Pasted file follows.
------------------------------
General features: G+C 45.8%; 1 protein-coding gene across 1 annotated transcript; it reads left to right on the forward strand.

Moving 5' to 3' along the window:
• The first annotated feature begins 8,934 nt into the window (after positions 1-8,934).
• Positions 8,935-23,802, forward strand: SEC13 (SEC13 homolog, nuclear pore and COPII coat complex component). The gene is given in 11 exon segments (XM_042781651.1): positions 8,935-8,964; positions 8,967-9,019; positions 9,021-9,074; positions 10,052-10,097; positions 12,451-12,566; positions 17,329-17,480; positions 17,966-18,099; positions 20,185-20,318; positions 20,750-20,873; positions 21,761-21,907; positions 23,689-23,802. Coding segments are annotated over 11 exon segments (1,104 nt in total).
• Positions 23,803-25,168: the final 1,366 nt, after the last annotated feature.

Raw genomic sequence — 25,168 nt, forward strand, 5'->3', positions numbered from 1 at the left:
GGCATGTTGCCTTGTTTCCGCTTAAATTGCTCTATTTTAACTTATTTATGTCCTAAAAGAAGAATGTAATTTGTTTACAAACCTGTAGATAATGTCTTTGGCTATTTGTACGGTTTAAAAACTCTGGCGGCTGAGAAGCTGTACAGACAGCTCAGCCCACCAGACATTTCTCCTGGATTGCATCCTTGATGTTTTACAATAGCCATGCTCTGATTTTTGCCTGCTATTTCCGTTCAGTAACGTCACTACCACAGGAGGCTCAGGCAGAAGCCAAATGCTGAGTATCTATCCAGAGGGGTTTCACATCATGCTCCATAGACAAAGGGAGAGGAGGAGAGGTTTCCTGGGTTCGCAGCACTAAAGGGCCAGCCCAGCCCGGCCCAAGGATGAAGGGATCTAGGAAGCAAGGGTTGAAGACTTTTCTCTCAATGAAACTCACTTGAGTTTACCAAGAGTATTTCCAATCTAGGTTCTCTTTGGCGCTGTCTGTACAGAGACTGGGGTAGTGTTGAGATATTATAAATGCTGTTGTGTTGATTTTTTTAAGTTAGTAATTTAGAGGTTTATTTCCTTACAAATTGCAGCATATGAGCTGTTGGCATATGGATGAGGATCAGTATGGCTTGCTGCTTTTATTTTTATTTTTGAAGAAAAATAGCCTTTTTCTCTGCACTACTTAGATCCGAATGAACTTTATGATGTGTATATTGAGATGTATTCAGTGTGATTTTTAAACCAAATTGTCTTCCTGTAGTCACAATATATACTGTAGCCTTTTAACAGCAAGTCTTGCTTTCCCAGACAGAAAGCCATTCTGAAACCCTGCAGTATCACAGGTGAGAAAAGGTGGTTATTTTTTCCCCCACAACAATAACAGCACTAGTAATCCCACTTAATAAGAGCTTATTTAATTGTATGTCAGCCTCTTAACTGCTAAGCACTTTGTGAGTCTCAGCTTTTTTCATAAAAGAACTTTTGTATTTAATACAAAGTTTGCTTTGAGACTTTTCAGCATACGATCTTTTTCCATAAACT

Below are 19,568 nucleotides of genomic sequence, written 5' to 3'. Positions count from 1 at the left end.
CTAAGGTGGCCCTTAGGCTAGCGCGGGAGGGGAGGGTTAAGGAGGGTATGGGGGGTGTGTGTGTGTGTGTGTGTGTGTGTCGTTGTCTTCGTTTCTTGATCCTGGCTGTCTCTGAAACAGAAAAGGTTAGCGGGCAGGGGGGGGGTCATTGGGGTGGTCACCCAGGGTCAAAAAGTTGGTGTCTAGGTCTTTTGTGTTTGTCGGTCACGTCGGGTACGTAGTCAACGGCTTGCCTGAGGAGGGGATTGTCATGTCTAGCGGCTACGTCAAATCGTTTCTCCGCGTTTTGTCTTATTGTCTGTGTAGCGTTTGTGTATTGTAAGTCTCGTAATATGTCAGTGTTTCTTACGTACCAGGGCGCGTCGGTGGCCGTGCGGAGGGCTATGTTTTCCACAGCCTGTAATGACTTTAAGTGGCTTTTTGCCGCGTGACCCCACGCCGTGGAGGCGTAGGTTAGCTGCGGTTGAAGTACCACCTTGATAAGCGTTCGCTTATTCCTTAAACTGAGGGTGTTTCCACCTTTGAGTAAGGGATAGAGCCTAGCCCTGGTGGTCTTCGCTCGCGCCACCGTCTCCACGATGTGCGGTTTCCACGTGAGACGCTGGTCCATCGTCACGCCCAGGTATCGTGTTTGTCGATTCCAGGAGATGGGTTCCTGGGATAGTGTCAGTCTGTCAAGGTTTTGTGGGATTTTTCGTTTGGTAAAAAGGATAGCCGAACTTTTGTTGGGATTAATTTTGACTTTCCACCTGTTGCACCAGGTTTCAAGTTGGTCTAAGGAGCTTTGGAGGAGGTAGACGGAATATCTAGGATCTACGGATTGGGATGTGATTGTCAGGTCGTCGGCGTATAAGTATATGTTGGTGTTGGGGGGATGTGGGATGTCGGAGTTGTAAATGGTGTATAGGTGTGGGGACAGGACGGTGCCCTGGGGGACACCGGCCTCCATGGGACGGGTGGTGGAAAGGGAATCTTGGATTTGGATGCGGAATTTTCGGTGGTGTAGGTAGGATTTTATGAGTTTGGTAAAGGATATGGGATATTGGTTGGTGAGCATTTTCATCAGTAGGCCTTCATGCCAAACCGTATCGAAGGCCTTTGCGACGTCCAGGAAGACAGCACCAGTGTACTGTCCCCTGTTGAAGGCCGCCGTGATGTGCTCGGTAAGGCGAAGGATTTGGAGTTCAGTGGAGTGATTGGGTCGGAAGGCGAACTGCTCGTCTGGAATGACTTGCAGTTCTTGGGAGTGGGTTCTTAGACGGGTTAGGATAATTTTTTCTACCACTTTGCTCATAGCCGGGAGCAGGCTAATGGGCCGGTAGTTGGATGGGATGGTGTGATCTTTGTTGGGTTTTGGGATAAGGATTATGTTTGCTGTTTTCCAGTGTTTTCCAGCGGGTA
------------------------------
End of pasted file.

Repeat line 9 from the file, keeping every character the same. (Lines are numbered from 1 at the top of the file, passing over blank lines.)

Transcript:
CTAAGGTGGCCCTTAGGCTAGCGCGGGAGGGGAGGGTTAAGGAGGGTATGGGGGGTGTGTGTGTGTGTGTGTGTGTGTGTCGTTGTCTTCGTTTCTTGATCCTGGCTGTCTCTGAAACAGAAAAGGTTAGCGGGCAGGGGGGGGGTCATTGGGGTGGTCACCCAGGGTCAAAAAGTTGGTGTCTAGGTCTTTTGTGTTTGTCGGTCACGTCGGGTACGTAGTCAACGGCTTGCCTGAGGAGGGGATTGTCATGTCTAGCGGCTACGTCAAATCGTTTCTCCGCGTTTTGTCTTATTGTCTGTGTAGCGTTTGTGTATTGTAAGTCTCGTAATATGTCAGTGTTTCTTACGTACCAGGGCGCGTCGGTGGCCGTGCGGAGGGCTATGTTTTCCACAGCCTGTAATGACTTTAAGTGGCTTTTTGCCGCGTGACCCCACGCCGTGGAGGCGTAGGTTAGCTGCGGTTGAAGTACCACCTTGATAAGCGTTCGCTTATTCCTTAAACTGAGGGTGTTTCCACCTTTGAGTAAGGGATAGAGCCTAGCCCTGGTGGTCTTCGCTCGCGCCACCGTCTCCACGATGTGCGGTTTCCACGTGAGACGCTGGTCCATCGTCACGCCCAGGTATCGTGTTTGTCGATTCCAGGAGATGGGTTCCTGGGATAGTGTCAGTCTGTCAAGGTTTTGTGGGATTTTTCGTTTGGTAAAAAGGATAGCCGAACTTTTGTTGGGATTAATTTTGACTTTCCACCTGTTGCACCAGGTTTCAAGTTGGTCTAAGGAGCTTTGGAGGAGGTAGACGGAATATCTAGGATCTACGGATTGGGATGTGATTGTCAGGTCGTCGGCGTATAAGTATATGTTGGTGTTGGGGGGATGTGGGATGTCGGAGTTGTAAATGGTGTATAGGTGTGGGGACAGGACGGTGCCCTGGGGGACACCGGCCTCCATGGGACGGGTGGTGGAAAGGGAATCTTGGATTTGGATGCGGAATTTTCGGTGGTGTAGGTAGGATTTTATGAGTTTGGTAAAGGATATGGGATATTGGTTGGTGAGCATTTTCATCAGTAGGCCTTCATGCCAAACCGTATCGAAGGCCTTTGCGACGTCCAGGAAGACAGCACCAGTGTACTGTCCCCTGTTGAAGGCCGCCGTGATGTGCTCGGTAAGGCGAAGGATTTGGAGTTCAGTGGAGTGATTGGGTCGGAAGGCGAACTGCTCGTCTGGAATGACTTGCAGTTCTTGGGAGTGGGTTCTTAGACGGGTTAGGATAATTTTTTCTACCACTTTGCTCATAGCCGGGAGCAGGCTAATGGGCCGGTAGTTGGATGGGATGGTGTGATCTTTGTTGGGTTTTGGGATAAGGATTATGTTTGCTGTTTTCCAGTGTTTTCCAGCGGGTA